Skip to main content

JGSS Supplement on Cross-National Comparisons of Social and Economic Contexts of Aging

Written by: Jennifer Ailshire

Published on: Jun 24, 2021

#Aging-Research #Data-Harmonization

Cross-national research offers a unique opportunity to improve our understanding of how social and economic contexts influence health and well-being among older adults. However, despite the potential knowledge gained from global comparisons of health and aging, researchers have found conducting cross-national comparisons to be challenging. The Gateway to Global Aging Data affords unprecedented opportunities for researchers to carry out cross-national analyses on core questions about aging and populations, using consistent and comparable measures across countries. A supplement to the June 2021 issue of The Journals of Gerontology: Social Sciences, titled “Cross-National Comparisons of Social and Economic Contexts of Aging”, features a collection of papers using data from the Gateway to answer key questions, fill knowledge gaps, and advance our understanding of social and economic influences on aging. The papers examine social and economic factors across the life course, from early- and mid-life to later life and end of life, including employment, family caregiving, social engagement, and urban/rural residence. As seen in the list below, the papers cover a broad range of aspects of the aging experience, such as physical and cognitive health, successful aging, institutionalization, and place of death, and they do so across a number of countries in Asia and Europe as well as England, Mexico, and the U.S.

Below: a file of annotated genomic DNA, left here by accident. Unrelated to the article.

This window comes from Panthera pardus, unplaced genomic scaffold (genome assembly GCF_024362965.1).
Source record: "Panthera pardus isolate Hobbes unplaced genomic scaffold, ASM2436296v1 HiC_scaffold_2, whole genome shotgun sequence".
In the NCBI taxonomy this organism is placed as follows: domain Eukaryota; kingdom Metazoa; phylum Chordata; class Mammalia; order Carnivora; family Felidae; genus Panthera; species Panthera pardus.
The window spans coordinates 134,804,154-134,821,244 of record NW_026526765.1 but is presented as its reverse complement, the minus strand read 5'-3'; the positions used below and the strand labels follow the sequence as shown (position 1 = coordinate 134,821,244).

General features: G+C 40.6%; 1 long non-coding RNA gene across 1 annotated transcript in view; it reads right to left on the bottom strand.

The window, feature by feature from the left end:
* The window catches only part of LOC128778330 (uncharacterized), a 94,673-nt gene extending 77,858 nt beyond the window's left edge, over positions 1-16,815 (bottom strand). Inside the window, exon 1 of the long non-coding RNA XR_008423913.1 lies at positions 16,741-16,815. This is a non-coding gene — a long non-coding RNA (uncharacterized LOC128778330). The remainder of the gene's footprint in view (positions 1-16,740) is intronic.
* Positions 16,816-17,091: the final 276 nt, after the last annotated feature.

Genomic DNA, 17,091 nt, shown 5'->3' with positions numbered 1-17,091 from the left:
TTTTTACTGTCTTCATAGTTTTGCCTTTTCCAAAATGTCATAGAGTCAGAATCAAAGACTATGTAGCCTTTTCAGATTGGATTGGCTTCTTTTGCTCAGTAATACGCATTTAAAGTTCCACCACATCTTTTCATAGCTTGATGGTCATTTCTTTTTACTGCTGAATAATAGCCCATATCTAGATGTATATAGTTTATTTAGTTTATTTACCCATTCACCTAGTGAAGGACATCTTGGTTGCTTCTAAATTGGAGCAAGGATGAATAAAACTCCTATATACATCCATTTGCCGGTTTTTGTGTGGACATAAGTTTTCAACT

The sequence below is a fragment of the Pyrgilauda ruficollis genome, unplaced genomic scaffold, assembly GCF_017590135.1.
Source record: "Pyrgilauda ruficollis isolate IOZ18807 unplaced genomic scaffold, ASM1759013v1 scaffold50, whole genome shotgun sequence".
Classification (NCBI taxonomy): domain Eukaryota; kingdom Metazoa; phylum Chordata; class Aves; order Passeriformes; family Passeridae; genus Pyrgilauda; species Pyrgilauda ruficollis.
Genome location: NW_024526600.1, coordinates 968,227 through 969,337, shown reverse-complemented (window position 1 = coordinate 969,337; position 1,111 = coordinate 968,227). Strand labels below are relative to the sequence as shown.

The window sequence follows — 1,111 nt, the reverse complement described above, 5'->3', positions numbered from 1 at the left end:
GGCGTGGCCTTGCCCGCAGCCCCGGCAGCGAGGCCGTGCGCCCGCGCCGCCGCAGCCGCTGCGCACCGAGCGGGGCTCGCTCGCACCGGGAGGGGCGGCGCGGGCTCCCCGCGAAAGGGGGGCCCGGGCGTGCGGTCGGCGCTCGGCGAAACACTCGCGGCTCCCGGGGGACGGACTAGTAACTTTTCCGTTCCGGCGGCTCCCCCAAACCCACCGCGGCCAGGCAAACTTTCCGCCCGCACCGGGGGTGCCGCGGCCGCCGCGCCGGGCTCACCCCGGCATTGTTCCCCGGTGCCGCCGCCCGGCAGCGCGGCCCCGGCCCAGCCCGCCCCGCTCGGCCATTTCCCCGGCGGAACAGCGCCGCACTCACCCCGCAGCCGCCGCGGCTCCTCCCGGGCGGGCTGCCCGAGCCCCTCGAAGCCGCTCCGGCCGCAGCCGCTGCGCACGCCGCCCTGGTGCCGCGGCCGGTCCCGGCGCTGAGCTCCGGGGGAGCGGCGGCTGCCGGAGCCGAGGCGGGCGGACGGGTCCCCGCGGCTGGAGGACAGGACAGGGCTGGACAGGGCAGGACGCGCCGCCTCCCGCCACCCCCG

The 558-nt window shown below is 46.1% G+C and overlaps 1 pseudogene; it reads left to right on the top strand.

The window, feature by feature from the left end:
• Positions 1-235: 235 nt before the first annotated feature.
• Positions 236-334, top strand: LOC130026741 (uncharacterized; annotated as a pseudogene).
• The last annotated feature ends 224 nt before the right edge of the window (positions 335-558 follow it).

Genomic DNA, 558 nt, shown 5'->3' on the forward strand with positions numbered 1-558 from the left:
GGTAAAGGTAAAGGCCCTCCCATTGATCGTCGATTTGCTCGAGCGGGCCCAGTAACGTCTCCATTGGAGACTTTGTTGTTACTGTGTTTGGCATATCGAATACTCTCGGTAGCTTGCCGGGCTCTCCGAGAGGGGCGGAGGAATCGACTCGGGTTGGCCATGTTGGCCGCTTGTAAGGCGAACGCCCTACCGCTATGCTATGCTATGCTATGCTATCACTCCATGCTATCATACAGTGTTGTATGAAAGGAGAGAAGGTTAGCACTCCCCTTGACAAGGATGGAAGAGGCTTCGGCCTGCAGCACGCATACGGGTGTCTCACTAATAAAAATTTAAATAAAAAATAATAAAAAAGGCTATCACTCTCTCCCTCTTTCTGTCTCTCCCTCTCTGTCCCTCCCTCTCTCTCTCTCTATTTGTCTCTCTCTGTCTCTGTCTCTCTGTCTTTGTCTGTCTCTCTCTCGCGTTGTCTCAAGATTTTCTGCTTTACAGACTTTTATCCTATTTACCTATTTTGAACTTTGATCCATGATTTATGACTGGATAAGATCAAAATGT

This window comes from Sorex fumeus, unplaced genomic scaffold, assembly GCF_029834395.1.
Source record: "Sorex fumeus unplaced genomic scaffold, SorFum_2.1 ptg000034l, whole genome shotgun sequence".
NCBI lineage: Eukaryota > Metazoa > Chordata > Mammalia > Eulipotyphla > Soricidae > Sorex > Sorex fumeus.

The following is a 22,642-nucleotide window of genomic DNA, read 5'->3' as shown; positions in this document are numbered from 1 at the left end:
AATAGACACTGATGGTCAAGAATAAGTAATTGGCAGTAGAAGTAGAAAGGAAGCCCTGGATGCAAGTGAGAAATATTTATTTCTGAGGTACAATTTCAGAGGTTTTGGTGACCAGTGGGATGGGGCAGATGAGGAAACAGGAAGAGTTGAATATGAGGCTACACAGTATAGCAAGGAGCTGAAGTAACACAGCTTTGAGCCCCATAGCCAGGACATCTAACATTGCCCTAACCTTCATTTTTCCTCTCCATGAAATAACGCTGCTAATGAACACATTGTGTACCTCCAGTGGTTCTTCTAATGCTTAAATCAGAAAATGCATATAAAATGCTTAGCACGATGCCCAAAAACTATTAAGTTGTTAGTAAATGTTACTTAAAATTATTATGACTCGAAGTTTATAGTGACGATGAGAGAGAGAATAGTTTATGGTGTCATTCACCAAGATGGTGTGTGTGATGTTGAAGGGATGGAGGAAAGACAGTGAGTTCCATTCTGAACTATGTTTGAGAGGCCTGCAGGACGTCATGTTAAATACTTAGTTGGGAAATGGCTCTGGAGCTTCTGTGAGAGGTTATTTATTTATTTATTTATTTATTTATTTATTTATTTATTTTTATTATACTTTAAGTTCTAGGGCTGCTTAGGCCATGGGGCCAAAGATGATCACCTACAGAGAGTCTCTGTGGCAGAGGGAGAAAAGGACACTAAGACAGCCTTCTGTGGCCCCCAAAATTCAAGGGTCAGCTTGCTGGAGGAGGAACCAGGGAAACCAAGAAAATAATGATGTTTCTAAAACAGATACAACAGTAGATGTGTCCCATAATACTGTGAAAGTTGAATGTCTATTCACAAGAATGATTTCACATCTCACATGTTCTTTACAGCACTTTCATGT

Featured Articles

  1.  “Cross-national comparisons of social and economic contexts of aging” by Jennifer Ailshire and Deborah Carr
  2. “Gateway to Global Aging Data: Resources for cross-national comparisons of family, social environment, and health aging” by Jinkook Lee, Drystan Phillips, Jenny Wilkens, and the Gateway to Global Aging Data Team
  3. “Successful aging in East Asia: Comparison among China, Korea, and Japan.” by Takeshi Nakagawa, Jinmyoung Cho, and Dannii Y Yeung
  4. “Adverse employment histories, later health functioning and national labor market policies: European findings based on life history data from SHARE and ELSA.” Morten Wahrendorf, Hanno Hoven, Christian Deindl, Thorsten Lunau, and Paola Zaninotto
  5. “Social engagement and cognitive function of older adults in Mexico and the United States: How universal is the health concordance in couples? by Bret Howrey, Jaqueline Avila, Brian Downer, and Rebeca Wong
  6. "The effect of childhood socioeconomic position and social mobility on cognitive function and changes among older adults: A comparison between the United States and England.” by Jessica Faul, Erin Ware, Mohammed Kabeto, Jonah Fisher, and Ken Langa
  7. “Does gender matter in the receipt of informal care among community-dwelling older adults? Evidence from a cross-national comparative study across the United States, South Korea and China.” by Minyoung Kwak, BoRin Kim, Hyunjoo Lee, and Jiaan Zhang
  8. “ Family caregiving and place of death: Insights from cross-national analysis of the Harmonized End of Life data.” by Jennifer Ailshire, Margarita Osuna, Jenny Wilkens, and Jinkook Lee
  9. “Revisiting the role of gender and marital status as risk factors for nursing home entry.” by Maria Casanova

The papers published in this special issue provide new and innovative insights into the complex ways that micro- and macrosocial factors shape the experiences of older adults worldwide. The research in this issue both shows the promise of cross-national comparative research on aging with harmonized data and highlights potential new lines of inquiry for the research community.

Back to Top